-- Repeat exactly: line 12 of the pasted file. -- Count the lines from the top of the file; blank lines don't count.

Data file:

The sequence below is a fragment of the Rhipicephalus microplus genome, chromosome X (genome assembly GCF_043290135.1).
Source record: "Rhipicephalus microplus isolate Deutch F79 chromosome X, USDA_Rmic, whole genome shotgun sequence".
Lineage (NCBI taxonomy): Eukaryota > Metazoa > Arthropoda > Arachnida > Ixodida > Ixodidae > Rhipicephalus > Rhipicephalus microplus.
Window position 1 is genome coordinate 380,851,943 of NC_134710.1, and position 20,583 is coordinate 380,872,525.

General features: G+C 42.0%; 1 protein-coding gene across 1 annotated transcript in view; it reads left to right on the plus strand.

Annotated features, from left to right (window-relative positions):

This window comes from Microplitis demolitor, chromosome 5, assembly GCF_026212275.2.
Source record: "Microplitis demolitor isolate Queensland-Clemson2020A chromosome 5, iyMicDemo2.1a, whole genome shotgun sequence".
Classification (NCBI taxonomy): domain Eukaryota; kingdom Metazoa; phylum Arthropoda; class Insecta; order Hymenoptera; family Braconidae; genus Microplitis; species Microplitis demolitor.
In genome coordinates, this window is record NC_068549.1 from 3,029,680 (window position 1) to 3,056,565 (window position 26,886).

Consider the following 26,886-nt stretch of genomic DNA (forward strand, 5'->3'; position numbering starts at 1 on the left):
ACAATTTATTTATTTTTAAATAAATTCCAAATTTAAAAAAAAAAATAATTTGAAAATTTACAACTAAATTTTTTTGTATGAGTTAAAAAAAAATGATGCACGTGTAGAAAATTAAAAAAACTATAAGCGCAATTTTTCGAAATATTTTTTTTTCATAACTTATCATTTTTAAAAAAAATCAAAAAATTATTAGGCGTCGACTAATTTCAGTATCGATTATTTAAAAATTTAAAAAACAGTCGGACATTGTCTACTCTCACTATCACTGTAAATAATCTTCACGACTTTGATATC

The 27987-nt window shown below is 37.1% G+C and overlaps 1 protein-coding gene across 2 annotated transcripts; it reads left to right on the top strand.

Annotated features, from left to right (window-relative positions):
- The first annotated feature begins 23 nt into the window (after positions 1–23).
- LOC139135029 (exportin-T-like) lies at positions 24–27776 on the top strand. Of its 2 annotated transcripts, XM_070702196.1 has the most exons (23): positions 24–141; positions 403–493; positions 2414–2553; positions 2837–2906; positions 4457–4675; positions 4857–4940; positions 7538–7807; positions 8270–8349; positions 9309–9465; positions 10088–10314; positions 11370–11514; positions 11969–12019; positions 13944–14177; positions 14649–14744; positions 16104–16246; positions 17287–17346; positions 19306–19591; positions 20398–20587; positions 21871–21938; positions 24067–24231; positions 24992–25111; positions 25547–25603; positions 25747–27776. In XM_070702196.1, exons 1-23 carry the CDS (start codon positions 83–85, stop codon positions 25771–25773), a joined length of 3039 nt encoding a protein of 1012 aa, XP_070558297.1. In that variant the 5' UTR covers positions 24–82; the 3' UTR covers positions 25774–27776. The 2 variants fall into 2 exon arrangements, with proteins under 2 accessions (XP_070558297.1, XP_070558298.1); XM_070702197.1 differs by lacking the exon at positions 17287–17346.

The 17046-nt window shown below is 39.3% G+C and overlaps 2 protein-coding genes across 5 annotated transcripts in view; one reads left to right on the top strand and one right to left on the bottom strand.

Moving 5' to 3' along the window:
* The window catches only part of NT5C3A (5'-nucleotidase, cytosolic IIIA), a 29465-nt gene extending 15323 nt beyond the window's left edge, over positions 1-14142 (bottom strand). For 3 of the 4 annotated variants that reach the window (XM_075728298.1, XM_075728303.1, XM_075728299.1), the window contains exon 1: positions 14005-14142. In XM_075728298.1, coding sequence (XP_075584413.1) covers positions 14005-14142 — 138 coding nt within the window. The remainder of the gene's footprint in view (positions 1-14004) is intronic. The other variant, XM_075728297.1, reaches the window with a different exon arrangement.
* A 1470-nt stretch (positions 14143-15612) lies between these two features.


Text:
ACAATTTATTTATTTTTAAATAAATTCCAAATTTAAAAAAAAAAATAATTTGAAAATTTACAACTAAATTTTTTTGTATGAGTTAAAAAAAAATGATGCACGTGTAGAAAATTAAAAAAACTATAAGCGCAATTTTTCGAAATATTTTTTTTTCATAACTTATCATTTTTAAAAAAAATCAAAAAATTATTAGGCGTCGACTAATTTCAGTATCGATTATTTAAAAATTTAAAAAACAGTCGGACATTGTCTACTCTCACTATCACTGTAAATAATCTTCACGACTTTGATATC